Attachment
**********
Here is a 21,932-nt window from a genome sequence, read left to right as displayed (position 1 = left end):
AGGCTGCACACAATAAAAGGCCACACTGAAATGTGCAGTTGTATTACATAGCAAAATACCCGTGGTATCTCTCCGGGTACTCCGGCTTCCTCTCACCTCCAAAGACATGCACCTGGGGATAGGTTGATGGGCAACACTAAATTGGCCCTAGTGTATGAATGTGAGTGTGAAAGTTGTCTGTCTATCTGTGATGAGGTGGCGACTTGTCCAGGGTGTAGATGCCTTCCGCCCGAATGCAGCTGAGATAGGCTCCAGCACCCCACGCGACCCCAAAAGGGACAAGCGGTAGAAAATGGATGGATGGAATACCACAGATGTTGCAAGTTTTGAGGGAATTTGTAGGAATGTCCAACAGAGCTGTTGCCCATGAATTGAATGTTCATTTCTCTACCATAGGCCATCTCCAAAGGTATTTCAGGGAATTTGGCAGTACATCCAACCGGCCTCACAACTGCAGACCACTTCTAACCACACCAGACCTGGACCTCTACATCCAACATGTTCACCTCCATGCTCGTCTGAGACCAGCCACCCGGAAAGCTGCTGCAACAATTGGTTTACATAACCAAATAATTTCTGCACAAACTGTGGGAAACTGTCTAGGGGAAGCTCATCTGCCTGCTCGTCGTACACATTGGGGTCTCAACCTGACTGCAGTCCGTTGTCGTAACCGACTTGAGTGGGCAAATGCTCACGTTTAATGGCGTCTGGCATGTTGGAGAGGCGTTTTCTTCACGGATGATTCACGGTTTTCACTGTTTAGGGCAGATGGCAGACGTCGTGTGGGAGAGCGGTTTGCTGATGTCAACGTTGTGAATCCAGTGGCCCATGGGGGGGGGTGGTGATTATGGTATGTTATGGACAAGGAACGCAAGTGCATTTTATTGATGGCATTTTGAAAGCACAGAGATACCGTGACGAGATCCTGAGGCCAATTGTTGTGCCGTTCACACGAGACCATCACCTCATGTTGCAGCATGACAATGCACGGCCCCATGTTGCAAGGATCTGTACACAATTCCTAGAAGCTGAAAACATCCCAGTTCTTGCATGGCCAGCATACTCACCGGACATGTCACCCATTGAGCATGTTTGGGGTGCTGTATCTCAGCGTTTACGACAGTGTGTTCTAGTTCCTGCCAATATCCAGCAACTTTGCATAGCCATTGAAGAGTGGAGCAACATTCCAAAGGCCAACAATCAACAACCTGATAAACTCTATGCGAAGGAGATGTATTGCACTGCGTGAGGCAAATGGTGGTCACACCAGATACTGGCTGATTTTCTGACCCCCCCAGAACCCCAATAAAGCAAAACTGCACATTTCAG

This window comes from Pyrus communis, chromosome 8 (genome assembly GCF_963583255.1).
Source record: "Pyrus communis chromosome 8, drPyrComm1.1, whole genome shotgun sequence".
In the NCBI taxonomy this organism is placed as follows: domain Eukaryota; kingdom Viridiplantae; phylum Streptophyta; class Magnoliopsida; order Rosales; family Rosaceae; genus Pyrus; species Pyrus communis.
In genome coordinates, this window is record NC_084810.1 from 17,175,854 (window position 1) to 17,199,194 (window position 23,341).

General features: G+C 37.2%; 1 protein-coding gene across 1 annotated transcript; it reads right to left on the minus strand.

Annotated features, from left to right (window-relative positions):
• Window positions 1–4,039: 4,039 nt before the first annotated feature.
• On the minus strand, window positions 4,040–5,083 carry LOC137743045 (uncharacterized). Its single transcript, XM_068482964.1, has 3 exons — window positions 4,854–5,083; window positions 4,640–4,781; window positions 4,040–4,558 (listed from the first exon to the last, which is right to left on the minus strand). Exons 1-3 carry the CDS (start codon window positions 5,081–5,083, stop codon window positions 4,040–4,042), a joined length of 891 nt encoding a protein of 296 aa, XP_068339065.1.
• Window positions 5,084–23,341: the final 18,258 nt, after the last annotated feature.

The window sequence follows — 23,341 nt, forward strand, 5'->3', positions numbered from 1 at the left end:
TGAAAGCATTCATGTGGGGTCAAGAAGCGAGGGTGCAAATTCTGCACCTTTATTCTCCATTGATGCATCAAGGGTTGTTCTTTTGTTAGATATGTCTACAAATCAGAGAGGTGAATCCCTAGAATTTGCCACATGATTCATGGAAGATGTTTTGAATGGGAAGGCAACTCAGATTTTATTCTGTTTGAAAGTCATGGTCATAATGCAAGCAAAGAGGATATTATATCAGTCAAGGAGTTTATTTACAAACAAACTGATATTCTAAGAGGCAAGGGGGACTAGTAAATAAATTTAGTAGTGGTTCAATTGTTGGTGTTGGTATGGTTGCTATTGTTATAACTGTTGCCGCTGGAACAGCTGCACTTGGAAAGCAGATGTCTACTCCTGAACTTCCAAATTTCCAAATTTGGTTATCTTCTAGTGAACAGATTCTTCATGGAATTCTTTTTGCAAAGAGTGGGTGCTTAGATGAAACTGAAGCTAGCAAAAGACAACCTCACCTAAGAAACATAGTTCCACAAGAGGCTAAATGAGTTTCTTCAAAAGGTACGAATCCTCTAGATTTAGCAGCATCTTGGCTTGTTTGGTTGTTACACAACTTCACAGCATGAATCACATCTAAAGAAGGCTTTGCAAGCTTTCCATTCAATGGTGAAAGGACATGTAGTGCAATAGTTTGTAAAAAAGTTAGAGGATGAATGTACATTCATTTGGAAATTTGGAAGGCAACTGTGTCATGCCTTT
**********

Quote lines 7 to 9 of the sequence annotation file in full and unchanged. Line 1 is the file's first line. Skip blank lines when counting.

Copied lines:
General features: G+C 37.2%; 1 protein-coding gene across 1 annotated transcript; it reads right to left on the minus strand.

Annotated features, from left to right (window-relative positions):
• Window positions 1–4,039: 4,039 nt before the first annotated feature.